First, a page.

What is the Roth 5-Year Rule?

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Actually, there are three five-year rules you need to know about.

The first five-year rule determines when you can begin receiving tax-free qualified distributions from your Roth IRA.  Withdrawals from your Roth IRA — including both your contributions and any investment earnings — are completely tax- and penalty-free if you satisfy a five-year holding period and one of the following conditions also applies:

  • You’ve reached age 59½ by the time of the withdrawal
  • The withdrawal is made due to a qualifying disability
  • The withdrawal is made for first-time homebuyer expenses ($10,000 lifetime limit)
  • The withdrawal is made by your beneficiary or estate after your death

This five-year holding period begins on January 1 of the tax year for which you made your first contribution (regular or rollover) to any Roth IRA you own. For example, if you make your first Roth IRA contribution in March 2022 and designate it as a 2021 contribution, your five-year holding period begins on January 1, 2021 (and ends on December 31, 2025). You have only one five-year holding period for determining whether distributions from any Roth IRA you own are tax-free qualified distributions (Roth IRAs you inherit are subject to different rules).

The second five-year rule is a little more complicated. When you convert a traditional IRA to a Roth IRA, the amount you convert (except for any after-tax contributions you’ve made) is subject to income tax in the year of the conversion. However, your conversion isn’t subject to the 10% early distribution penalty, even if you haven’t yet reached age 59½.

But what the IRS giveth it can also taketh away. If you withdraw any portion of your taxable conversion within five years, you’ll have to pay the 10% early-distribution penalty on those funds that previously avoided the tax — unless you’ve reached age 59½ or qualify for another exemption from the penalty tax. This five-year holding period starts on January 1 of the year you convert your traditional IRA to a Roth IRA. And if you have more than one conversion, each will have its own separate five-year holding period for this purpose.

The third five-year rule applies to In-Plan Roth’s (i.e., Roth 401k or Roth 403b). While it’s similar to the five-year rule that applies to Roth IRAs, there are important differences. Learn more here about Roth’s in retirement plans.

Withdrawals from your Roth 401(k) plan account — including both your contributions and any investment earnings — are completely tax- and penalty-free if you satisfy a five-year holding period and one of the following conditions also applies:

  • You’ve reached age 59½
  • You have a qualifying disability
  • The withdrawal is made by your beneficiary or estate after your death

(Note: There is no first-time home buyer exception for a Roth 401k).

The five-year holding period begins on the first day of the calendar year in which you make your first Roth 401(k) contribution (regular or rollover) to the plan. For example, if you make your first Roth contribution to your company’s 401(k) plan in December 2022, your five-year holding period begins on January 1, 2022, and ends on December 31, 2026.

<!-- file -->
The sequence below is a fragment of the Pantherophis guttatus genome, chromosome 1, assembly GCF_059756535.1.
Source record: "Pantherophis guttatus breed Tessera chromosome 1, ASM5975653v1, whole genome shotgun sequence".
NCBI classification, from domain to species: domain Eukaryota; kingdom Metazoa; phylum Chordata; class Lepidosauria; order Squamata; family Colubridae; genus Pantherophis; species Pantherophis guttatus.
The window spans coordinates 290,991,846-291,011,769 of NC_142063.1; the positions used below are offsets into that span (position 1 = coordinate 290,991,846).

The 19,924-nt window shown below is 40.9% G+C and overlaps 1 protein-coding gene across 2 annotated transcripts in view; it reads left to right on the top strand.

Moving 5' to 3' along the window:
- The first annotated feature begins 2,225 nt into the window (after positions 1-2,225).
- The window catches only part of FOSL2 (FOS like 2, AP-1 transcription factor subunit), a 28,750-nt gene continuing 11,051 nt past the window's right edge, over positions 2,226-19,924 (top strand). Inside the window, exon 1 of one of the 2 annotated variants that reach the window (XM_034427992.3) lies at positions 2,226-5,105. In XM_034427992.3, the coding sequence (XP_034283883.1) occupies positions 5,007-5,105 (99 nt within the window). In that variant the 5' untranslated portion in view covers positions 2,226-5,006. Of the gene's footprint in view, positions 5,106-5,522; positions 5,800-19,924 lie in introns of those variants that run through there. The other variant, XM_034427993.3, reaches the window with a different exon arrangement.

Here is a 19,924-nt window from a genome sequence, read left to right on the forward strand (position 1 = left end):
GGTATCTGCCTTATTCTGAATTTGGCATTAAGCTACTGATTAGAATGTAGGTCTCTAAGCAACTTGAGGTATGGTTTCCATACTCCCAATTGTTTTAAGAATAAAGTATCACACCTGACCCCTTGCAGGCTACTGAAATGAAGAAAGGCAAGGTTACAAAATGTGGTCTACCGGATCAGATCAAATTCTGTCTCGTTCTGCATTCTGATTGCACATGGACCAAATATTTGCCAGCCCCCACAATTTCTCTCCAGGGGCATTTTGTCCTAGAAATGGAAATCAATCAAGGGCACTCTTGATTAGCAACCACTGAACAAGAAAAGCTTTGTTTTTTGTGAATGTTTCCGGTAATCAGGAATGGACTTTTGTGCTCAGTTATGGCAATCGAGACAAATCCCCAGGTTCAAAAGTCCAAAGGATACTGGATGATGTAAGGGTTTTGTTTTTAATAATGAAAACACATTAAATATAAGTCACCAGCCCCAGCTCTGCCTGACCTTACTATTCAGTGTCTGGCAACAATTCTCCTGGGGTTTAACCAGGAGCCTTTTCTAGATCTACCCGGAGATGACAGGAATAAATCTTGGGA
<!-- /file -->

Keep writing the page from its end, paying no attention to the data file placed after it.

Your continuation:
If you participate in 401(k) plans maintained by different employers, your five-year holding period is determined separately for each plan. But there’s an important exception. If you make a direct rollover of Roth dollars from your prior employer’s plan to your new employer’s plan, your five-year holding period for the new plan will be deemed to start with the year you made your first Roth contribution to the prior plan.

For example, Beth made Roth contributions to the Acme 401(k) plan beginning in 2018. In 2022, she changed jobs and began making Roth contributions to the Beacon 401(k) plan. Her five-year holding period for the Acme plan began on January 1, 2018, and ends on December 31, 2022. Her five-year holding period for the Beacon plan began on January 1, 2022, and ends on December 31, 2026. In 2022, Beth decides to make a direct rollover of her Acme Roth account to Beacon’s 401(k) plan. Because of the rollover, Beth’s January 1, 2018, starting date at Acme will carry over to the Beacon plan, and any distributions she receives from her Beacon Roth account after 2022 (rather than after 2026) will be tax free (assuming she’s at least age 59½ or disabled at the time of distribution).

There are many rules you must be aware of when establishing a Roth, completing a rollover, or when doing a Roth conversion. If you’d like to learn more about retirement planning strategies using Roth retirement accounts, feel free to Talk With Us!

Prepared by Broadridge Advisor Solutions. Edited by BFSG. Copyright 2022.

Disclosure: BFSG does not make any representations or warranties as to the accuracy, timeliness, suitability, completeness, or relevance of any information prepared by any unaffiliated third party, whether linked to BFSG’s website or blog or incorporated herein and takes no responsibility for any such content. All such information is provided solely for convenience purposes only and all users thereof should be guided accordingly. Please remember that different types of investments involve varying degrees of risk, and there can be no assurance that the future performance of any specific investment or investment strategy (including those undertaken or recommended by Company), will be profitable or equal any historical performance level(s). Please see important disclosure information here.

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